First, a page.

A prominent member of the Out of Iraq Caucus, Woolsey criticized the George W. Bush administration’s prosecution of the war, voted consistently to suspend funding for the war, and introduced a bill to redirect $60 billion in Pentagon funds toward domestic civilian programs. Woolsey sponsored the Iraq War Powers Repeal Act of 2006 to negate Congress’s authorization of military force in Iraq, but the bill died in committee.13

Throughout her House career, Woolsey petitioned the Bush and Barack Obama administrations to adopt the Sensible, Multilateral American Response to Terrorism (“SMART”) security strategy. Woolsey advocated for a withdrawal of U.S. forces from Iraq and Afghanistan and called for military leaders to address “the root causes of terrorism by engaging our international partners and humanitarian community.”14 At the start of the Obama administration, Woolsey supported the President’s efforts to draw down troops and end the wars in Iraq and Afghanistan. She later objected to President Obama’s troop surge in Afghanistan in 2011.15

Woolsey sponsored legislation that helped military families with combat injuries and their readjustment to civilian life. “It was so clear that veterans were coming back, and they needed a lot of help,” she said. “And I was not for the wars, ever, but I certainly was for veterans.”16 During the 110th Congress, she sponsored the Support for Injured Servicemembers Act which provided six months of unpaid, job-protected leave to the relatives of service members who were injured in the line of duty. The bill became law in January 2008 as part of the National Defense Authorization Act. For Woolsey, the bill “sends a message to our wounded men and women that we will stand beside them as they deal with the physical and mental wounds of war, an obligation that we must honor for as long as they live.”17

Woolsey served as a co-chair of the Congressional Progressive Caucus during the 111th Congress. The caucus sought to “show that there was a left edge to the Democrats,” Woolsey said, and it proposed a “People’s Budget” as an alternative spending plan that, she later said, “shows that you can tame the deficit without shredding the safety net, without destroying Medicare, without giving the back of the hand treatment to the middle class.”18

Throughout her congressional career, Woolsey tended to her northern California district. She delivered hundreds of millions of dollars back home for a variety of capital intensive projects, including $9 million for a Petaluma River flood control project and $52 million for a seismic retrofit of the Golden Gate Bridge.19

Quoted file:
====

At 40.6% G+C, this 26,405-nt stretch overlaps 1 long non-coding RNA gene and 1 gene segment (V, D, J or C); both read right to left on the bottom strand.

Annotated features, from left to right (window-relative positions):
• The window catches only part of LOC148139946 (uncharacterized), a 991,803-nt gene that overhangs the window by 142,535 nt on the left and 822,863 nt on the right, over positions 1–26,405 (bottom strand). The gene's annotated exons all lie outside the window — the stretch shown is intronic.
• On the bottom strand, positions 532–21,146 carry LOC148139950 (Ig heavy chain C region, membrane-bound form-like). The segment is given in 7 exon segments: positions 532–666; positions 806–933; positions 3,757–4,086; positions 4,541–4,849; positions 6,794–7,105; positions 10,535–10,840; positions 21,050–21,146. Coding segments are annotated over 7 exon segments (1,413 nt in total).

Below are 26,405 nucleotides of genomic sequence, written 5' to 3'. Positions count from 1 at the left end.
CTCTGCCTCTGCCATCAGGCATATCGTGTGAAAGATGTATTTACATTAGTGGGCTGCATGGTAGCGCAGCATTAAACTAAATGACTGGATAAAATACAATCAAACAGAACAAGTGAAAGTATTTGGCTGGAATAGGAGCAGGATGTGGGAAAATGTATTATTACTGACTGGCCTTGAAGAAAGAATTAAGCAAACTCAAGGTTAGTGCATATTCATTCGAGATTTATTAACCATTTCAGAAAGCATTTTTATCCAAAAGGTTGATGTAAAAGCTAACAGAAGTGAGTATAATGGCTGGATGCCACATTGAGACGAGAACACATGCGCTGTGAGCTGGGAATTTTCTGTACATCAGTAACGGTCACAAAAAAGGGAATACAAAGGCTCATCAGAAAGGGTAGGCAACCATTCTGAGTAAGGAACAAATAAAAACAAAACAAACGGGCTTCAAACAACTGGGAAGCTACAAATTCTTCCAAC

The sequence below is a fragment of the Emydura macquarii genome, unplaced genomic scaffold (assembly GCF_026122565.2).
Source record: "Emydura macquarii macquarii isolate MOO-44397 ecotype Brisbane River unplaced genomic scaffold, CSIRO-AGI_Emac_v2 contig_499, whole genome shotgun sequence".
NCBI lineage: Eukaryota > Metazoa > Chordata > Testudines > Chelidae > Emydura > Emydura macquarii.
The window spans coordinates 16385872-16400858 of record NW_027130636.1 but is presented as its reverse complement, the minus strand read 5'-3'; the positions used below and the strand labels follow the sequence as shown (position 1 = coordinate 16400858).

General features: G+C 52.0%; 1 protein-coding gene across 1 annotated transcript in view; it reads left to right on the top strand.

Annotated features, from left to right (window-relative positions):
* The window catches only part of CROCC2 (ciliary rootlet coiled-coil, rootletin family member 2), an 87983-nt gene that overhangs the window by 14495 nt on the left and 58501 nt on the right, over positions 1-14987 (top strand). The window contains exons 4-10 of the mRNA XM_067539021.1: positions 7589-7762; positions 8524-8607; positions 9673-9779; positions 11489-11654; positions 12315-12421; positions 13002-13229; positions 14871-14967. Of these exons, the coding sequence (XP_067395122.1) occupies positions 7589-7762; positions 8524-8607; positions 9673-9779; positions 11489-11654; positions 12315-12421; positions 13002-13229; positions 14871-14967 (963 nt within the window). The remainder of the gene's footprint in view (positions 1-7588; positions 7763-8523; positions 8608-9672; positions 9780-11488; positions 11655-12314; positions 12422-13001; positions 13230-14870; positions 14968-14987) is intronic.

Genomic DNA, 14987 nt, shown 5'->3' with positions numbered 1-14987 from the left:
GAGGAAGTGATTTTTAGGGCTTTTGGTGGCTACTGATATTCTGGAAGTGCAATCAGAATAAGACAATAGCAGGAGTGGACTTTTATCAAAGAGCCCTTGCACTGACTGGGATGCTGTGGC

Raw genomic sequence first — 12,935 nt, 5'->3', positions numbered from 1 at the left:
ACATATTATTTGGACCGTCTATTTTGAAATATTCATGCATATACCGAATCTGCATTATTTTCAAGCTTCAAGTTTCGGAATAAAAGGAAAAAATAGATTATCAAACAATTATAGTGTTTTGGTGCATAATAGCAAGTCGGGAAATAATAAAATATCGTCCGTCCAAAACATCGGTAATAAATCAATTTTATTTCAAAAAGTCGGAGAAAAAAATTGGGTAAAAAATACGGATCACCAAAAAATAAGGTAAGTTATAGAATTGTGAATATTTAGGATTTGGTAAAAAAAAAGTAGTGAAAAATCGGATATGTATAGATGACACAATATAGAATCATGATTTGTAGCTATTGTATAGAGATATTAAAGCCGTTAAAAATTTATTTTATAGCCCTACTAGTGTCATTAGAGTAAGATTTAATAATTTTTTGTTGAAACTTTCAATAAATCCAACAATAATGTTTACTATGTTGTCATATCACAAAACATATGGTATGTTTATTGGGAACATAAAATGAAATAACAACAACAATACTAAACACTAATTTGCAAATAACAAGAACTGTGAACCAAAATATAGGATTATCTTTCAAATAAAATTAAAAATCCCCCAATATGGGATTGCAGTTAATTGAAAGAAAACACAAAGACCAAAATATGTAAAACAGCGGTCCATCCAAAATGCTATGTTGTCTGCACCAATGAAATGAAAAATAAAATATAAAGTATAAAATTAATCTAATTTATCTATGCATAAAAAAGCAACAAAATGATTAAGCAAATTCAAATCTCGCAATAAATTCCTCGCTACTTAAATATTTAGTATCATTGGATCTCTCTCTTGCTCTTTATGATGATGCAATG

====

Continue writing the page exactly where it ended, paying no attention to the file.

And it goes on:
After 20 years of service, Woolsey announced her retirement from the House at the end of the 112th Congress.20 In her farewell speech, Woolsey addressed critics who accused her of “wanting a ‘perfect world.’ But I consider that a compliment . . . . I’m absolutely certain that if we don’t work toward a perfect world, we won’t ever come close to providing a safe, healthy, and secure world for our grandchildren and their grandchildren.”21

Footnotes

1Jane Gross, “Running on Experience: On Welfare, Then Off It,” 16 June 1992, New York Times: A16.  See also Carolyn Lochhead, “Ex-Welfare Mom Takes Congress to Task; Lawmaker Draws on Experience,” 10 March 1994, San Francisco Chronicle: A4.

2“Lynn’s Biography,” official website of Representative Lynn Woolsey, 24 October 2005, https://web.archive.org/web/20051024205149/http://woolsey.house.gov/meetlynn.asp.

3Lynn Robinson birth register, Washington State Birth Index, 1930–1939, Washington State Library, Olympia, WA: http://www.vitalsearch-ca.com (accessed 15 April 2013); Sixteenth Census of the United States, 1940: Seattle, King County, Washington, Roll T627_4375, page 6B, Washington State Library, Olympia, WA http://search.ancestrylibrary.com (accessed 17 April 2013); Washington, Marriage Records, 1865–2004, Washington State Library, Olympia, WA http://search.ancestrylibrary.com; California Divorce Index, 1966–1984, Library of Congress, Washington, DC: http://search.ancestrylibrary.com (accessed 14 August 2012); California Marriage Index, 1960–1985, Library of Congress, Washington, DC: http://search.ancestrylibrary.com (accessed 14 August 2012); Politics in America, 2000 (Washington, DC: Congressional Quarterly Inc., 1999): 99; Congressional Directory, 112th Congress (Washington, DC: Government Printing Office, 2012): 22.

4Politics in America, 2000: 99; Congressional Directory, 112th Cong., 2nd sess.: 22.

5“The Honorable Lynn C. Woolsey Oral History Interview,” Office of the Historian, U.S. House of Representatives (7 March 2016): 4. The interview transcript is available online.

6Office of the Clerk, U.S. House of Representatives, “Election Statistics, 1920 to Present”; California secretary of state, “Primary Election-Statement of Vote, June 2, 1992,” accessed 20 March 2020, https://elections.cdn.sos.ca.gov/sov/1992-primary/us-representative.pdf; “Politics Aside, California GOP Candidate Battles for His Life,” 13 October 1992, Associated Press.

7Office of the Historian, U.S. House of Representatives, “Women Members’ Committee Assignments (Standing, Joint, Select) in the U.S. House, 1917–Present.

8Politics in America, 2010 (Washington, DC: Congressional Quarterly Inc., 2009): 81; National Defense Authorization Act, PL 110-181, 122 Stat. 3 (2008); “House Includes Woolsey Proposal to Help Military Families in Bi-Partisan SCHIP Bill,” official website of Representative Lynn Woolsey, press release, 1 November 2007, https://web.archive.org/web/20071101061915/http://woolsey.house.gov/latestnews.asp?ARTICLE5110=2151542& PG5110=1.